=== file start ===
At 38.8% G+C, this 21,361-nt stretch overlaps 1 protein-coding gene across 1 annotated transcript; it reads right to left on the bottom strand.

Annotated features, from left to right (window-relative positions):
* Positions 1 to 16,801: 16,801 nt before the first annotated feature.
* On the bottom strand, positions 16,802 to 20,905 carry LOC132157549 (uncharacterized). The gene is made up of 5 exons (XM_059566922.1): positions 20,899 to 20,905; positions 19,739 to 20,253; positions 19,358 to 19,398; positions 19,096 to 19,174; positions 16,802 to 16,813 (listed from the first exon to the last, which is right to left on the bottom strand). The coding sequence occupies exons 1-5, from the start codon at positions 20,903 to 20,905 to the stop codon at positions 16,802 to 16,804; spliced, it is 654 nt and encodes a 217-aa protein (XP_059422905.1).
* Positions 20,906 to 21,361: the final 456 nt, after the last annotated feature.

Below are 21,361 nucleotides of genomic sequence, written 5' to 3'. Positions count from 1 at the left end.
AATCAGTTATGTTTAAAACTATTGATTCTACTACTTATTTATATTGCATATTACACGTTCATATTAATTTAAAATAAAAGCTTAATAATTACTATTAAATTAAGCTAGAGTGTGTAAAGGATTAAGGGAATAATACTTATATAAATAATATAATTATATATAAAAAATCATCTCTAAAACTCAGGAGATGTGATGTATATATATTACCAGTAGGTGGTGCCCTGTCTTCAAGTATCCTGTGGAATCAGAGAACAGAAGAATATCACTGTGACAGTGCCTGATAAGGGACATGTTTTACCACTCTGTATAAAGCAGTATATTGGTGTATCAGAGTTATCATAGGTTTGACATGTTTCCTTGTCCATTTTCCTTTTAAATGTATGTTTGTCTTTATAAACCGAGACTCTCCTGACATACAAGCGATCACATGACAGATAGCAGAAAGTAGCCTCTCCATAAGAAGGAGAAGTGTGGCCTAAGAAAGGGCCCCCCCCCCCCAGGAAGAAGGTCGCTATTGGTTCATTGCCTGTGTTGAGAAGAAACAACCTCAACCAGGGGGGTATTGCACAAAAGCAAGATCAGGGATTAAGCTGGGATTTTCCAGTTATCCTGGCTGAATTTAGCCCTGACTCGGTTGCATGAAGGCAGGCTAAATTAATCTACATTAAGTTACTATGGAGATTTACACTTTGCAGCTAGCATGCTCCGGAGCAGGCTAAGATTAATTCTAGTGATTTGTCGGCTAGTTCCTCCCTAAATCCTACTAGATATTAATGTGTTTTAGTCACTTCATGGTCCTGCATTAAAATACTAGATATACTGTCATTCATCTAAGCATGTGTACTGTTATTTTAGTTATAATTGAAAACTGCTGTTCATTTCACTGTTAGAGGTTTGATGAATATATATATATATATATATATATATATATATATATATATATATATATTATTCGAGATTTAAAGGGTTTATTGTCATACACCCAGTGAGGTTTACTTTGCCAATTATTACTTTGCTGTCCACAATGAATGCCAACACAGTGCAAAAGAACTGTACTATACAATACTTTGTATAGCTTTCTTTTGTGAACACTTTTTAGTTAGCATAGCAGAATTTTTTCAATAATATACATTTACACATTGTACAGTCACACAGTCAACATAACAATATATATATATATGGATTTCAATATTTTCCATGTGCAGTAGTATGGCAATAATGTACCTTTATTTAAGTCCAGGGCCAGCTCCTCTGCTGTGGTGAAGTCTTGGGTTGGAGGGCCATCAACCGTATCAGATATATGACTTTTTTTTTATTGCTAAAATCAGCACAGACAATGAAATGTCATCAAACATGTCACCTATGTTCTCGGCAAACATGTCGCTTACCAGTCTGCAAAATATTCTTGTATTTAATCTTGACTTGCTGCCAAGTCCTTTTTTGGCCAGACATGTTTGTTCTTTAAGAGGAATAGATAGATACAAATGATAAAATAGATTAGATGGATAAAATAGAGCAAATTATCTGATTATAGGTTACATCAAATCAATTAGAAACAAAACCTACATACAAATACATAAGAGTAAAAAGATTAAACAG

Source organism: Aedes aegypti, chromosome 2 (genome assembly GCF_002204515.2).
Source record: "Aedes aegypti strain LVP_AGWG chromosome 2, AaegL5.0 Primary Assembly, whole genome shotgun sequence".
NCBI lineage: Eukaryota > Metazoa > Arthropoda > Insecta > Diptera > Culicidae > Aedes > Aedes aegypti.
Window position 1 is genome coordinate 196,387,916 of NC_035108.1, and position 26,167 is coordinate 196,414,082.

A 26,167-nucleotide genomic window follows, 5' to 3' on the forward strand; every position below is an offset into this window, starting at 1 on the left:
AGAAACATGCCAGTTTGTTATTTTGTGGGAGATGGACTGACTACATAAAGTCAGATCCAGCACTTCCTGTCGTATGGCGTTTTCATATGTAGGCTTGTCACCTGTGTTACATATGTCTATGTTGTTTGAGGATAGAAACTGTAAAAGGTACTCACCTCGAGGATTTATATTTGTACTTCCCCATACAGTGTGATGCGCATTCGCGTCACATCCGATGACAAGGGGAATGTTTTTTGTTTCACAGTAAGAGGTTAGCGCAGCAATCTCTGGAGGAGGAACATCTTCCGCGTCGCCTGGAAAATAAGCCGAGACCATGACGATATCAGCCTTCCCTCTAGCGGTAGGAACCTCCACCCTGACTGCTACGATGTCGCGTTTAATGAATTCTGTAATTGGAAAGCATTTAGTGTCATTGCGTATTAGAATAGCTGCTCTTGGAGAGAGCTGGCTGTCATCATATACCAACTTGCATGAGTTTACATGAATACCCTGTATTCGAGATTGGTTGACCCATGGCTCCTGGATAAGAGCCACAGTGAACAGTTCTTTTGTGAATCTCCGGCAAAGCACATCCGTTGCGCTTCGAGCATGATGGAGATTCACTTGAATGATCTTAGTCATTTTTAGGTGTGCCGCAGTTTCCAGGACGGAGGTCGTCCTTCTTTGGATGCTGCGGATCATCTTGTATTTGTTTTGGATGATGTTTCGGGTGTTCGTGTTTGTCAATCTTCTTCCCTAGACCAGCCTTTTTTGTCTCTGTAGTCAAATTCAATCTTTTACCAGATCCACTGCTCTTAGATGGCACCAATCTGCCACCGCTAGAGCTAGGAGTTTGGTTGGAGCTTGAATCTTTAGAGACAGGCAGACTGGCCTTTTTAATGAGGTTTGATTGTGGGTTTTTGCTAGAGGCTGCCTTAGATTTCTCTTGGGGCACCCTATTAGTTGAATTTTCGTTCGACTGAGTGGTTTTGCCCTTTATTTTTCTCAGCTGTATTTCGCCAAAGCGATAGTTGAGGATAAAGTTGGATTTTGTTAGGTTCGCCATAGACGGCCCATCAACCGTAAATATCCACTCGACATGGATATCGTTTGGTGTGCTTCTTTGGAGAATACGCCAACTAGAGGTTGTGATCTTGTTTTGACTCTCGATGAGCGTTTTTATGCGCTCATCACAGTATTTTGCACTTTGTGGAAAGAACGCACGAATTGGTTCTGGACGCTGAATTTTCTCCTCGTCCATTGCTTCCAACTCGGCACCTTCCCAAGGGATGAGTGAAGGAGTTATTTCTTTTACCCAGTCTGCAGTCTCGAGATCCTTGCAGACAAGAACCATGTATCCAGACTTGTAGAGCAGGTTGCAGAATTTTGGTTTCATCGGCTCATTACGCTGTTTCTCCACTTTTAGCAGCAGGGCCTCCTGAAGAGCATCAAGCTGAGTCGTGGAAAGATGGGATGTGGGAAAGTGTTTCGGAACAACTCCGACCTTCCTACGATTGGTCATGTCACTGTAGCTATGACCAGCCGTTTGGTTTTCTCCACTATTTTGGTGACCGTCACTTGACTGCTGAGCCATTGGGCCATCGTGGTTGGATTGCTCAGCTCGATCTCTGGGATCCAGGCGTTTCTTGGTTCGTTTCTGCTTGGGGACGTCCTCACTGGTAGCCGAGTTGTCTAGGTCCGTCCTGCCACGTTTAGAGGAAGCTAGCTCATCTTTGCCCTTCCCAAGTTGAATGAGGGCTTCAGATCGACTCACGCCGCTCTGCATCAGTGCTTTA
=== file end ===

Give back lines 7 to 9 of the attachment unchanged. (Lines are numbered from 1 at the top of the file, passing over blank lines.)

AATCAGTTATGTTTAAAACTATTGATTCTACTACTTATTTATATTGCATATTACACGTTCATATTAATTTAAAATAAAAGCTTAATAATTACTATTAAATTAAGCTAGAGTGTGTAAAGGATTAAGGGAATAATACTTATATAAATAATATAATTATATATAAAAAATCATCTCTAAAACTCAGGAGATGTGATGTATATATATTACCAGTAGGTGGTGCCCTGTCTTCAAGTATCCTGTGGAATCAGAGAACAGAAGAATATCACTGTGACAGTGCCTGATAAGGGACATGTTTTACCACTCTGTATAAAGCAGTATATTGGTGTATCAGAGTTATCATAGGTTTGACATGTTTCCTTGTCCATTTTCCTTTTAAATGTATGTTTGTCTTTATAAACCGAGACTCTCCTGACATACAAGCGATCACATGACAGATAGCAGAAAGTAGCCTCTCCATAAGAAGGAGAAGTGTGGCCTAAGAAAGGGCCCCCCCCCCCCAGGAAGAAGGTCGCTATTGGTTCATTGCCTGTGTTGAGAAGAAACAACCTCAACCAGGGGGGTATTGCACAAAAGCAAGATCAGGGATTAAGCTGGGATTTTCCAGTTATCCTGGCTGAATTTAGCCCTGACTCGGTTGCATGAAGGCAGGCTAAATTAATCTACATTAAGTTACTATGGAGATTTACACTTTGCAGCTAGCATGCTCCGGAGCAGGCTAAGATTAATTCTAGTGATTTGTCGGCTAGTTCCTCCCTAAATCCTACTAGATATTAATGTGTTTTAGTCACTTCATGGTCCTGCATTAAAATACTAGATATACTGTCATTCATCTAAGCATGTGTACTGTTATTTTAGTTATAATTGAAAACTGCTGTTCATTTCACTGTTAGAGGTTTGATGAATATATATATATATATATATATATATATATATATATATATATATATATTATTCGAGATTTAAAGGGTTTATTGTCATACACCCAGTGAGGTTTACTTTGCCAATTATTACTTTGCTGTCCACAATGAATGCCAACACAGTGCAAAAGAACTGTACTATACAATACTTTGTATAGCTTTCTTTTGTGAACACTTTTTAGTTAGCATAGCAGAATTTTTTCAATAATATACATTTACACATTGTACAGTCACACAGTCAACATAACAATATATATATATATGGATTTCAATATTTTCCATGTGCAGTAGTATGGCAATAATGTACCTTTATTTAAGTCCAGGGCCAGCTCCTCTGCTGTGGTGAAGTCTTGGGTTGGAGGGCCATCAACCGTATCAGATATATGACTTTTTTTTTATTGCTAAAATCAGCACAGACAATGAAATGTCATCAAACATGTCACCTATGTTCTCGGCAAACATGTCGCTTACCAGTCTGCAAAATATTCTTGTATTTAATCTTGACTTGCTGCCAAGTCCTTTTTTGGCCAGACATGTTTGTTCTTTAAGAGGAATAGATAGATACAAATGATAAAATAGATTAGATGGATAAAATAGAGCAAATTATCTGATTATAGGTTACATCAAATCAATTAGAAACAAAACCTACATACAAATACATAAGAGTAAAAAGATTAAACAG

Source organism: Aedes aegypti, chromosome 2 (genome assembly GCF_002204515.2).
Source record: "Aedes aegypti strain LVP_AGWG chromosome 2, AaegL5.0 Primary Assembly, whole genome shotgun sequence".